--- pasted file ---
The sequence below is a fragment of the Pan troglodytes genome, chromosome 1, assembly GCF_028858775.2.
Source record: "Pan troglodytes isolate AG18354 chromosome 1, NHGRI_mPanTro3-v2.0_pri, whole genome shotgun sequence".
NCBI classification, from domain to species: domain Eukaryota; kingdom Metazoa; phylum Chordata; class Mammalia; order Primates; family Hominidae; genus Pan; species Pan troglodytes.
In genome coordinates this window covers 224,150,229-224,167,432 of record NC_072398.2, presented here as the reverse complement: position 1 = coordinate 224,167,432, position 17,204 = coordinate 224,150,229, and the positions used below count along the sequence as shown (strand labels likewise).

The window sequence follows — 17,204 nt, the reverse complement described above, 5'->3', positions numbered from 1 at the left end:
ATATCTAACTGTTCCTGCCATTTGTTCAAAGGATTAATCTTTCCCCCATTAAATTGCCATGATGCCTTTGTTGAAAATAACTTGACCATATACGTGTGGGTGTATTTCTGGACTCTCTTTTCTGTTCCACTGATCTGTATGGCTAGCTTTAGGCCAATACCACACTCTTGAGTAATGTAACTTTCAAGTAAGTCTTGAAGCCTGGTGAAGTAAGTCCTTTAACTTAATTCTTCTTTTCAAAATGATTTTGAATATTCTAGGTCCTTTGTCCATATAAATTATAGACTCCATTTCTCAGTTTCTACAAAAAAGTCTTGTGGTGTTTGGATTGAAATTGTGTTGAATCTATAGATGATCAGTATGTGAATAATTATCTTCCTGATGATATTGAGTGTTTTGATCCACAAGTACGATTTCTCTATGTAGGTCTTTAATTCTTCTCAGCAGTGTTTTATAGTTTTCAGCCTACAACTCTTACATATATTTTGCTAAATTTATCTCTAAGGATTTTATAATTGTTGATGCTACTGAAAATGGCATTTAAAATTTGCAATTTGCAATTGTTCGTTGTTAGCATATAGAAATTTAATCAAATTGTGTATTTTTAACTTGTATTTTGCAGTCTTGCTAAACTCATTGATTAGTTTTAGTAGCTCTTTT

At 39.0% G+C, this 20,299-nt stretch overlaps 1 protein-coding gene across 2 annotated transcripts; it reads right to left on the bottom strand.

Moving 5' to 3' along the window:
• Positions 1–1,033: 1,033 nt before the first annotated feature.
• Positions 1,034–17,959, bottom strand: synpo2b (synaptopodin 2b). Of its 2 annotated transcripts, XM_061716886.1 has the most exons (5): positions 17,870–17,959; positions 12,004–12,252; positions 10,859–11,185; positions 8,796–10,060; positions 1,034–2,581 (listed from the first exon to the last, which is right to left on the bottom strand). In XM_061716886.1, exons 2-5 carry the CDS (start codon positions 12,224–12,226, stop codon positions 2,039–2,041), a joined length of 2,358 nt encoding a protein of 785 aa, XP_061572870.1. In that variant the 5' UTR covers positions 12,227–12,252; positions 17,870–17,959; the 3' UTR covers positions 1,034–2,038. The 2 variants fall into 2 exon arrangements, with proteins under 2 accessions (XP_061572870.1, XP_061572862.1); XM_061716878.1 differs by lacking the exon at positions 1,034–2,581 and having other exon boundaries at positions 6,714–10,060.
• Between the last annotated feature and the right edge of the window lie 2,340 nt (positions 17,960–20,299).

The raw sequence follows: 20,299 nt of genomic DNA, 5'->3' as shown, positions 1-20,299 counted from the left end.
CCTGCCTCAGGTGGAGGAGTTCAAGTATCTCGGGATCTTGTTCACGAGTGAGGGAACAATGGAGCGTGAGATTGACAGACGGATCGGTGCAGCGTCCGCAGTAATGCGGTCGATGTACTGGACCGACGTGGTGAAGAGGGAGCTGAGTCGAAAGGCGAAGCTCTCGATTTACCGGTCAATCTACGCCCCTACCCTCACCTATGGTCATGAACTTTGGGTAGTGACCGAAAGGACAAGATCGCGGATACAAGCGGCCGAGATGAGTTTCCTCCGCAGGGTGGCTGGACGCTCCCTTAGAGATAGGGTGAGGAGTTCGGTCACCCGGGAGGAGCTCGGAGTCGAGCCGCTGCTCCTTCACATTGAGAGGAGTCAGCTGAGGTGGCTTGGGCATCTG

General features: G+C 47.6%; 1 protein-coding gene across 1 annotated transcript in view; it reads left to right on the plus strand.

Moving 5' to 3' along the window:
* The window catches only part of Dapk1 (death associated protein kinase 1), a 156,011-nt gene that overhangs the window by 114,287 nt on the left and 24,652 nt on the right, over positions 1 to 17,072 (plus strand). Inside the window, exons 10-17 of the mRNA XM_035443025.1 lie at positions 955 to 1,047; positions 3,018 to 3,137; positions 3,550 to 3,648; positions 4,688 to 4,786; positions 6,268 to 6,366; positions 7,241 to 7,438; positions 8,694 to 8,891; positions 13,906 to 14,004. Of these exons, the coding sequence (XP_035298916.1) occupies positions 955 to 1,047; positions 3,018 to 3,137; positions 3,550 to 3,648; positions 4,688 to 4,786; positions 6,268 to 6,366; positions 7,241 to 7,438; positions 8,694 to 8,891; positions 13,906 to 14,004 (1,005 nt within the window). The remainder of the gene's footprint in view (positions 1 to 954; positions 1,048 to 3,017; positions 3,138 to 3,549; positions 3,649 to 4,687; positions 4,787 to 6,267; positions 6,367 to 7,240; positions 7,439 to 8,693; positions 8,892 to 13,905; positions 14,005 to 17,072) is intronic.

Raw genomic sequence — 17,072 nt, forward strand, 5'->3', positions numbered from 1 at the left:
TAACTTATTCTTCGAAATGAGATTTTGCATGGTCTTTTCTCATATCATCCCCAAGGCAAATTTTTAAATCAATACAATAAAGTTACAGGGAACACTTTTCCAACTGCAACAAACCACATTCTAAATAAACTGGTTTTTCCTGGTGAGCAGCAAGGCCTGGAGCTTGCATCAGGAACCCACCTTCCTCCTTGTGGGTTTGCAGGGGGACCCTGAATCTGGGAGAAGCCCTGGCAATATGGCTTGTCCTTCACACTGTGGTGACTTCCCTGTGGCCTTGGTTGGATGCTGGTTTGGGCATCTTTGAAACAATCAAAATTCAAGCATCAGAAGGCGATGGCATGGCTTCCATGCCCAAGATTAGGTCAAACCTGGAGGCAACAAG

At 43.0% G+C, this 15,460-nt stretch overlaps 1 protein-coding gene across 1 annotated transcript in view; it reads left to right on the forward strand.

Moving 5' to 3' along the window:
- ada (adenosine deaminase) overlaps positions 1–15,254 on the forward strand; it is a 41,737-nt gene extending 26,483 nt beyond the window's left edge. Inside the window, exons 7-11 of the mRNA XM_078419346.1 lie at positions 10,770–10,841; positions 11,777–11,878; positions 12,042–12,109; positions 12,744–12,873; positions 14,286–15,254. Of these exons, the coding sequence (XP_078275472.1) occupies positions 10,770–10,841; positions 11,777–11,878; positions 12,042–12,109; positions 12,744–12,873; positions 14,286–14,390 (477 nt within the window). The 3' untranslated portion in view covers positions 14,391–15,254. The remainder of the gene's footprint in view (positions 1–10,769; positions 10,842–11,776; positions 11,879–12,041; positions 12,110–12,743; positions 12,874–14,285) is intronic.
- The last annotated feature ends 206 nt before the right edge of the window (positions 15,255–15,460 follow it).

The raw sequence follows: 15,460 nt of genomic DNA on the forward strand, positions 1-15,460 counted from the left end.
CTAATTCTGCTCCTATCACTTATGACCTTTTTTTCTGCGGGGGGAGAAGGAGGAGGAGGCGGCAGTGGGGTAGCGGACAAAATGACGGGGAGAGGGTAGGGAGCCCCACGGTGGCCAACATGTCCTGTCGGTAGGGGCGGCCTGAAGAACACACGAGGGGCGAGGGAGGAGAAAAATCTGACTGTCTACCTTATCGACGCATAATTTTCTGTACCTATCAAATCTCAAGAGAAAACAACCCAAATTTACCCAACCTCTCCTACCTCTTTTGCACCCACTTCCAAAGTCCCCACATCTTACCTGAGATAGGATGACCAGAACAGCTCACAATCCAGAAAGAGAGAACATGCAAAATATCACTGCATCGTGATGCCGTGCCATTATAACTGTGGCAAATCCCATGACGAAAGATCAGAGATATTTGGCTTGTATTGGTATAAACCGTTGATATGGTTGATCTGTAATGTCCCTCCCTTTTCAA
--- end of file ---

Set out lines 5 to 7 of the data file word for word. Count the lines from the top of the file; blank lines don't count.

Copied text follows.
The window sequence follows — 17,204 nt, the reverse complement described above, 5'->3', positions numbered from 1 at the left end:
ATATCTAACTGTTCCTGCCATTTGTTCAAAGGATTAATCTTTCCCCCATTAAATTGCCATGATGCCTTTGTTGAAAATAACTTGACCATATACGTGTGGGTGTATTTCTGGACTCTCTTTTCTGTTCCACTGATCTGTATGGCTAGCTTTAGGCCAATACCACACTCTTGAGTAATGTAACTTTCAAGTAAGTCTTGAAGCCTGGTGAAGTAAGTCCTTTAACTTAATTCTTCTTTTCAAAATGATTTTGAATATTCTAGGTCCTTTGTCCATATAAATTATAGACTCCATTTCTCAGTTTCTACAAAAAAGTCTTGTGGTGTTTGGATTGAAATTGTGTTGAATCTATAGATGATCAGTATGTGAATAATTATCTTCCTGATGATATTGAGTGTTTTGATCCACAAGTACGATTTCTCTATGTAGGTCTTTAATTCTTCTCAGCAGTGTTTTATAGTTTTCAGCCTACAACTCTTACATATATTTTGCTAAATTTATCTCTAAGGATTTTATAATTGTTGATGCTACTGAAAATGGCATTTAAAATTTGCAATTTGCAATTGTTCGTTGTTAGCATATAGAAATTTAATCAAATTGTGTATTTTTAACTTGTATTTTGCAGTCTTGCTAAACTCATTGATTAGTTTTAGTAGCTCTTTT

At 39.0% G+C, this 20,299-nt stretch overlaps 1 protein-coding gene across 2 annotated transcripts; it reads right to left on the bottom strand.